Monday, January 23, 2012

Bemused about tuition centres

As I have mentioned in an earlier entry, our keen desire for academic excellence has spread to private tuition centres. The most popular of these have the luxury of imposing entrance tests on their students, and accepting only students who do well. The common reason cited is that such streaming ensures more targetted help, and this increases the effectiveness of their teaching.

Few parents, however, accept this reason, and instead, many decry these tests as a cynical tactic to improve the centres' results. Many protested that it is the weak students who need support, and these tuition centres are depriving them of the help they need when they reject them. They shouldn't be allowed to impose entrance tests!

Please don't have any illusions about it. Private tuition centres are set up specifically to make profits - they have a bottomline to meet, overheads to cover, and would like to maximise their profit if they could.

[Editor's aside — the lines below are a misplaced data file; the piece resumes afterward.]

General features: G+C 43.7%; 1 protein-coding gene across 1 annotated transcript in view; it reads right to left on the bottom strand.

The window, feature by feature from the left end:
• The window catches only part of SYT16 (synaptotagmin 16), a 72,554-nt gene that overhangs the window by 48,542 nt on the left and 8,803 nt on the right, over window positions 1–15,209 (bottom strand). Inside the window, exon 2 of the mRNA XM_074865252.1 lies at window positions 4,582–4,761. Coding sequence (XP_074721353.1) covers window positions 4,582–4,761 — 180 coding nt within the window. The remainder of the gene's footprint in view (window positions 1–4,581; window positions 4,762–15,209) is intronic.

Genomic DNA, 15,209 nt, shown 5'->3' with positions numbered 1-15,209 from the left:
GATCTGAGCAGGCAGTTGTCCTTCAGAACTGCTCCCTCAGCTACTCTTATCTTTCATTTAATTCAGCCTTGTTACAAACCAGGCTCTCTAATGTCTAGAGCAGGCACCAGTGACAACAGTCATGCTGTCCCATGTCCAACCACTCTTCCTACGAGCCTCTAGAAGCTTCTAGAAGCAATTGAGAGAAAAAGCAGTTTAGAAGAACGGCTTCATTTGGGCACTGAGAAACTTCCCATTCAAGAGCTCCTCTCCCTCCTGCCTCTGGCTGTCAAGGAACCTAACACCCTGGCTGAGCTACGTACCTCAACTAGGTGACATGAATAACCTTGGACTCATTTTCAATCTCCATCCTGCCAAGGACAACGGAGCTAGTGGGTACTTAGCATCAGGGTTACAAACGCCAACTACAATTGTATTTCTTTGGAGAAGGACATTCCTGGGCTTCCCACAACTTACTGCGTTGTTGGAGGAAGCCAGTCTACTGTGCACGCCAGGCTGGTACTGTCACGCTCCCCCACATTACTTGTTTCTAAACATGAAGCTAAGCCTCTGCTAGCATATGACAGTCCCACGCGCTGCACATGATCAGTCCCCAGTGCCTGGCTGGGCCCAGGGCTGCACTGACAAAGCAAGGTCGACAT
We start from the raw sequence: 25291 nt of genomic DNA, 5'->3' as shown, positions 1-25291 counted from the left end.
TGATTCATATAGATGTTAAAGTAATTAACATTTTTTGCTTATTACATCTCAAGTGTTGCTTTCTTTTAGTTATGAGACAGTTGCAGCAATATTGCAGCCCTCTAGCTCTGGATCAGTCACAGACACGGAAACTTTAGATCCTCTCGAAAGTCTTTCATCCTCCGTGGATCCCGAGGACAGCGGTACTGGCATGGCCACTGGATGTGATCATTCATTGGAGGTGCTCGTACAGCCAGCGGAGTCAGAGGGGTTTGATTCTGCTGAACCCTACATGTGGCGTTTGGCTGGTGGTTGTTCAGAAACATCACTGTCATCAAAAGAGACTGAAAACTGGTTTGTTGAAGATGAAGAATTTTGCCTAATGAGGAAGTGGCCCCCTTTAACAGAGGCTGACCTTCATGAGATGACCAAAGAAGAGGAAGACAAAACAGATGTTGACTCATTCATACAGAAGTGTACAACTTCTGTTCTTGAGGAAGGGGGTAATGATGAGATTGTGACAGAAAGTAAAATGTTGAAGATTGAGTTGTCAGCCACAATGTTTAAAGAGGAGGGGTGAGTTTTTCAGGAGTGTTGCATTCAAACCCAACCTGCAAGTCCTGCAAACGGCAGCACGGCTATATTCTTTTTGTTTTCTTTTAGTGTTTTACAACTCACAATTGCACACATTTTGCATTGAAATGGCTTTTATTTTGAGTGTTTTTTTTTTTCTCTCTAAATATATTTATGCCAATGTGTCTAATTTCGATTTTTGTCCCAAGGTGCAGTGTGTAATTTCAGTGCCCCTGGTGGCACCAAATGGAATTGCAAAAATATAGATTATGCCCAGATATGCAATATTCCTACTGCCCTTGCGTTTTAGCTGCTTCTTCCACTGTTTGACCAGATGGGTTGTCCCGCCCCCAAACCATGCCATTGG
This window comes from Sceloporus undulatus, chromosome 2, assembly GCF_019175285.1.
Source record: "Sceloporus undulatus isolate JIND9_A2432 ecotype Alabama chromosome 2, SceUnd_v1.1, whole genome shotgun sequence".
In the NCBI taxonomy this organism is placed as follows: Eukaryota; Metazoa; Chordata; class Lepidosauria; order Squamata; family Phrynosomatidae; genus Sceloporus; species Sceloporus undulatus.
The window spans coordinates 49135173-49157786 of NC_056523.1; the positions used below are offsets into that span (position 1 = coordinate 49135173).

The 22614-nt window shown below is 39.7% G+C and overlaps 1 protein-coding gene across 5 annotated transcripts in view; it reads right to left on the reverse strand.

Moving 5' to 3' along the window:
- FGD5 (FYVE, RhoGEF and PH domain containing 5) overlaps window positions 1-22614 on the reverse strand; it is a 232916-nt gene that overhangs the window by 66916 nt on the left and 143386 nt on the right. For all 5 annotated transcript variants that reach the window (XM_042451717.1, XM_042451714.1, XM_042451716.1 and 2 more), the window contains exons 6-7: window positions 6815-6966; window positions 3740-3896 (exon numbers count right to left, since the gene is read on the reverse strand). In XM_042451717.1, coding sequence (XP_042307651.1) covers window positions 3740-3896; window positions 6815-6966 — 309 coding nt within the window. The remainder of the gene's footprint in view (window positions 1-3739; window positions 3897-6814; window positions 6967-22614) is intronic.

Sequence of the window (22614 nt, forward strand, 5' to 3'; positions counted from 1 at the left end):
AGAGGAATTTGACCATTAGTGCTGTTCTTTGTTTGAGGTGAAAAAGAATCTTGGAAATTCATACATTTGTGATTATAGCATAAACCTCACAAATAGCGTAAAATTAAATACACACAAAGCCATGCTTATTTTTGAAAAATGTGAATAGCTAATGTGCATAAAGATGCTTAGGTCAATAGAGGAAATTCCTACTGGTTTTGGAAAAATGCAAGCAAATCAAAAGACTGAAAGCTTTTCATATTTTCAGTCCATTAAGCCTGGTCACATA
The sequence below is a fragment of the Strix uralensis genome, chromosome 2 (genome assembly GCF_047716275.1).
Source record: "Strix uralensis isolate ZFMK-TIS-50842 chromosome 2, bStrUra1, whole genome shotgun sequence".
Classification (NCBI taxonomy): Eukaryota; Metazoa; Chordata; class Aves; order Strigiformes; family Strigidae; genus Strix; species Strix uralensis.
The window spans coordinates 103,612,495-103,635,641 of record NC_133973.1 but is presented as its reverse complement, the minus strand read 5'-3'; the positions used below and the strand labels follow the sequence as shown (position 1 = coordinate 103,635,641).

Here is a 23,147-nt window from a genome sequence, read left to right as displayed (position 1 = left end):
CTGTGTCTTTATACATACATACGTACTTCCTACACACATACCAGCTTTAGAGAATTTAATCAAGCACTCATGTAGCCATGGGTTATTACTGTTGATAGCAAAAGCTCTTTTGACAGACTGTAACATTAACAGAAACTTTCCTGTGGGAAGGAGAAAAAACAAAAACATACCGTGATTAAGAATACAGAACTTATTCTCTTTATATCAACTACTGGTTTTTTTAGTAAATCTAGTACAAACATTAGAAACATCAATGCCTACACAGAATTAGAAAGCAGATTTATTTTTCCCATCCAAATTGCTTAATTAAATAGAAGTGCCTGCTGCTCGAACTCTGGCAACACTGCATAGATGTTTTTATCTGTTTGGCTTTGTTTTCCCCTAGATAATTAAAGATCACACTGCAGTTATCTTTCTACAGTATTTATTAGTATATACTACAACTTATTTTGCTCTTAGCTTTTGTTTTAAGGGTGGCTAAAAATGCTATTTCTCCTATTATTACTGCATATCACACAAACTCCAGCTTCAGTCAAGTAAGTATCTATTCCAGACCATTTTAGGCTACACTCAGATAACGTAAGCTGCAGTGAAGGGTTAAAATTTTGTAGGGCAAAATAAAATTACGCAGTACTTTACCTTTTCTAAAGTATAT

Maybe over the years, both private and public educational organisations have come to use similar jargon, phrases such as "holistic development", "fulfiling the potential of every child" are freely found in all communication materials. At the same time, there are social welfare bodies such as CDAC and Mendaki which are set up to help weaker students, especially those from poorer families. It is perhaps forgivable for parents to confuse the aims of all these education-related organisations, and expect every of them to be equally altruistic.

But don't forget the commercial nature of private tuition centres. Yes, they are probably making use of their high-flying customers' exam results for their own publicity. Yes, they then probably charge an arm and a leg because of this manipulated track record. Therefore, those who do not wish to be part of this behaviour should simply vote with their feet and walk away. Those who need help and yet have been rejected by these centres should bring their patronage to less snooty tuition centres. I am sure there are plenty out there.

In the world of private education, excepting criminal activity, it is a free market. Unless we intend to impose regulation upon such private interests (and turn them into publicly-funded centres), they have the right to function as they wish - just like any other business enterprise. If they lose money because of their selective admission, it serves them right. They might even close down and no one will be sorry. But don't pillory them because they thrive despite snubbing your business.

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